Burlington is the largest city in Vermont at approximately 45,000 people, yet it is the least-populated “biggest city” in any state in the country. This college town is nestled next to Lake Champlain, often referred to as “The Sixth Great Lake,” and lies between the Green Mountains of Vermont and the Adirondacks of New York, offering stunning mountain views along the shoreline.
We wanted to take advantage of this beautiful backdrop by heading to the downtown Waterfront Park for a bike ride along the 9-mile greenway, courtesy of none other than Bernie Sanders while he was mayor of this fair city. It was a hot, sunny day, so residents were taking advantage at the waterfront by swimming, boating, or heading to the parks. Our bike ride was a bit chaotic at first, dodging walkers, bikers, skateboarders, and others using seemingly every creative form of transportation one could get away with on the greenway.
Thankfully, the crowds eased as we headed north, and our trip culminated in a unique ride on the Island Line Trail that takes you along the Lake Champlain Causeway, a strip of land that juts out for 3 miles into Lake Champlain. There is a gap in the causeway to allow boats through, so if you want to continue your journey across the lake you can take the Local Motion Bike Ferry to the other side. They even have a little food stand to enjoy while you wait. This causeway has its own array of trees and plant life, and affords picturesque views in every direction, so I highly recommend it if you are visiting the area. 🚴♀️
Afterward, we were definitely hungry, so we walked up to the Church Street Marketplace, a 4-block pedestrian mall, for a bite to eat. This mall is very similar to the one we saw in Charlottesville, VA, and is a wonderful feature to encourage more community-oriented spaces that are pedestrian-friendly in the city center. I wish more cities would incorporate this idea, because heavy car traffic can discourage residents from heading into any downtown area.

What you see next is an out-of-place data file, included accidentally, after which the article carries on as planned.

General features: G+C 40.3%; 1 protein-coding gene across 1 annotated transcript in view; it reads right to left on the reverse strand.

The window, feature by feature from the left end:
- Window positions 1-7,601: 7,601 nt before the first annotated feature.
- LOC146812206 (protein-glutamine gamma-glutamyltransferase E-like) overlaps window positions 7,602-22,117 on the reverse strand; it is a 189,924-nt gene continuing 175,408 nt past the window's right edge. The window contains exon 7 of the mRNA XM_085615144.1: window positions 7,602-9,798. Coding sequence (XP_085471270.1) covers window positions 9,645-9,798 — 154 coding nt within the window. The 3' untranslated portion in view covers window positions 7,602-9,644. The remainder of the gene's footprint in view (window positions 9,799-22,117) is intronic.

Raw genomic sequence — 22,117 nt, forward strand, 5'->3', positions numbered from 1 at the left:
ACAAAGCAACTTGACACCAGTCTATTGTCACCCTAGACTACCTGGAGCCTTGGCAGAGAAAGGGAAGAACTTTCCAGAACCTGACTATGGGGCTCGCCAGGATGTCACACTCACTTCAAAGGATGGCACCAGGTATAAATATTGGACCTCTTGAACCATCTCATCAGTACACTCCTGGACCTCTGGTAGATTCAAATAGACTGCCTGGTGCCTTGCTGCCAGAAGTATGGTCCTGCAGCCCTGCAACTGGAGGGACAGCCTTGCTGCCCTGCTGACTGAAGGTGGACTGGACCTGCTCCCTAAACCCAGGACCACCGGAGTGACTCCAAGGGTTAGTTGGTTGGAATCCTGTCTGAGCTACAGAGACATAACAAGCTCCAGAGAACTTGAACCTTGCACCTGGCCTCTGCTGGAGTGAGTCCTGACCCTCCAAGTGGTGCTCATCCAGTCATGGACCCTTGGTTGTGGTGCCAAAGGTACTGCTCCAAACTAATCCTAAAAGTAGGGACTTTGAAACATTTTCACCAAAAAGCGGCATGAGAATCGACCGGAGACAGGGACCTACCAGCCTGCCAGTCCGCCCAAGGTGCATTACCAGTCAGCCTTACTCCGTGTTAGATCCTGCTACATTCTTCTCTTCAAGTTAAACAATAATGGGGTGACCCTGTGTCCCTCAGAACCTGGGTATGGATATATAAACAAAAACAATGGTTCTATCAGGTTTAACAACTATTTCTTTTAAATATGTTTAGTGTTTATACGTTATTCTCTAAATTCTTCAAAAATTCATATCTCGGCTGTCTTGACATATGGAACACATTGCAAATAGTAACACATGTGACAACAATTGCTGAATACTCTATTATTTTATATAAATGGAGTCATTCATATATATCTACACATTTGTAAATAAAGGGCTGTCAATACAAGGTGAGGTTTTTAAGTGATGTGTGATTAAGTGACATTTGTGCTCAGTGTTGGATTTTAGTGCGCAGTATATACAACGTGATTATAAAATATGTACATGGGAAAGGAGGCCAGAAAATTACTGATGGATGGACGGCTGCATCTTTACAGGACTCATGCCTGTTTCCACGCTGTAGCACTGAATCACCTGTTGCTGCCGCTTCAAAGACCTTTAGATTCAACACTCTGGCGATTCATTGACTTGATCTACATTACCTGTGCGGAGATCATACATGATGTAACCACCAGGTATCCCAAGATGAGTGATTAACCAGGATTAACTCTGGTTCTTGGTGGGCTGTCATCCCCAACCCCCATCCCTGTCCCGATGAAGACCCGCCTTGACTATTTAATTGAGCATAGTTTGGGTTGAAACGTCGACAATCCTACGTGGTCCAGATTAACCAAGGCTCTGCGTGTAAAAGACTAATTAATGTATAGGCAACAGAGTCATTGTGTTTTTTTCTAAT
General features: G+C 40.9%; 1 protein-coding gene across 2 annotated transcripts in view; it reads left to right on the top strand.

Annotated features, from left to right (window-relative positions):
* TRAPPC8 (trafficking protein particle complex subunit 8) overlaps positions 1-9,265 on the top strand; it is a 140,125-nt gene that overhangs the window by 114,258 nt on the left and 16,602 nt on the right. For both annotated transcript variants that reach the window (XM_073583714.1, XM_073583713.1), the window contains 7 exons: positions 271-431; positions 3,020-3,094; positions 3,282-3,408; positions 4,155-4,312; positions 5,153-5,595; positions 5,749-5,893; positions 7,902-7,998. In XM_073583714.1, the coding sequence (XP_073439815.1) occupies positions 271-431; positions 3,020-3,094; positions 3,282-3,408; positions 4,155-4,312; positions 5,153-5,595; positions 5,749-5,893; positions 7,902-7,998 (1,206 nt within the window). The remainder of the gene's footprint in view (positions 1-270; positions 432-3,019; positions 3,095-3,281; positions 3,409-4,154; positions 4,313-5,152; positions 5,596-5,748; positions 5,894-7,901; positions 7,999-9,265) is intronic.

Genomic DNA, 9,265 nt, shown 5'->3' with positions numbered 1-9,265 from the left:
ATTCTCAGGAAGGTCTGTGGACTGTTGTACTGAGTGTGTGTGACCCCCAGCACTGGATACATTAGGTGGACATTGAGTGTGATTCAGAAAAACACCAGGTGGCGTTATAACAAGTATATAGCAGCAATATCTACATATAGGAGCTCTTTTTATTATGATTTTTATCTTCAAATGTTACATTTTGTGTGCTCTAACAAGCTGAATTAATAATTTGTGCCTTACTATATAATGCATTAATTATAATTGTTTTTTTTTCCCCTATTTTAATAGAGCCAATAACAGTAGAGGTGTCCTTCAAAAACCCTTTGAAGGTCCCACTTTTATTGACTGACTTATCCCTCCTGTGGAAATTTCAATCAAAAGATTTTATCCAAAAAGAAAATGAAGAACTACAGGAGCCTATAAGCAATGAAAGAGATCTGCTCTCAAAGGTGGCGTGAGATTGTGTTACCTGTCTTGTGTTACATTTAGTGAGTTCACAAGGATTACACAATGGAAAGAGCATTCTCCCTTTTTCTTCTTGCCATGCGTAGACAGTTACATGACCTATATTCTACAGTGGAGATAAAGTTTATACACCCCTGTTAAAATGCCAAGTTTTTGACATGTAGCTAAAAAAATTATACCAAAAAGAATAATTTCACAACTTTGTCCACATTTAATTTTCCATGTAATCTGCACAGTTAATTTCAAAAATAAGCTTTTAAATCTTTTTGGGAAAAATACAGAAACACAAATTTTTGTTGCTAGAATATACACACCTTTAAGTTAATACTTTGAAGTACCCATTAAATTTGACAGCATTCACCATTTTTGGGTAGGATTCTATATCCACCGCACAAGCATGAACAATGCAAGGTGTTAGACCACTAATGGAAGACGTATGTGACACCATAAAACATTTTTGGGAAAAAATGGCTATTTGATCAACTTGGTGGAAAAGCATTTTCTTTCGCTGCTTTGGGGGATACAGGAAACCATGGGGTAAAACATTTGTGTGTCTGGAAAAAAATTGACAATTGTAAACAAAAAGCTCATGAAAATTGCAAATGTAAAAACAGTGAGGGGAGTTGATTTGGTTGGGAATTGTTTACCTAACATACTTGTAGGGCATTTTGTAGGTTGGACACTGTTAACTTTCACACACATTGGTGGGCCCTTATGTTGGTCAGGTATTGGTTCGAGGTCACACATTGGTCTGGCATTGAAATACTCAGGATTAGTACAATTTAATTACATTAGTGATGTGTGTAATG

We settled on an Italian place called Pascolo Ristorante on their outdoor patio along the pedestrian walkway, which gave us ample opportunity to people watch and soak in our surroundings. I wanted something refreshing to start, so I ordered an arugula salad, followed by fagioli rigatoni, while Matt decided upon their pesto rosso gnocchi. It was all delicious and satisfying, but we couldn’t resist saving room for dessert, so we could get some Ben and Jerry’s ice cream, which originated in Burlington. 🍦
Vermont is a beautiful state, and provided a nice reprieve during the busy holiday weekend. Our trip is beginning to wind down from here on out as we travel through Upstate New York, continuing westward. For the remainder of our journey, we are grateful we have the opportunity to catch up with friends and family along the way. Though it is nice to explore new places and meet new people, it is always so wonderful to reunite with those dear to us. ❤️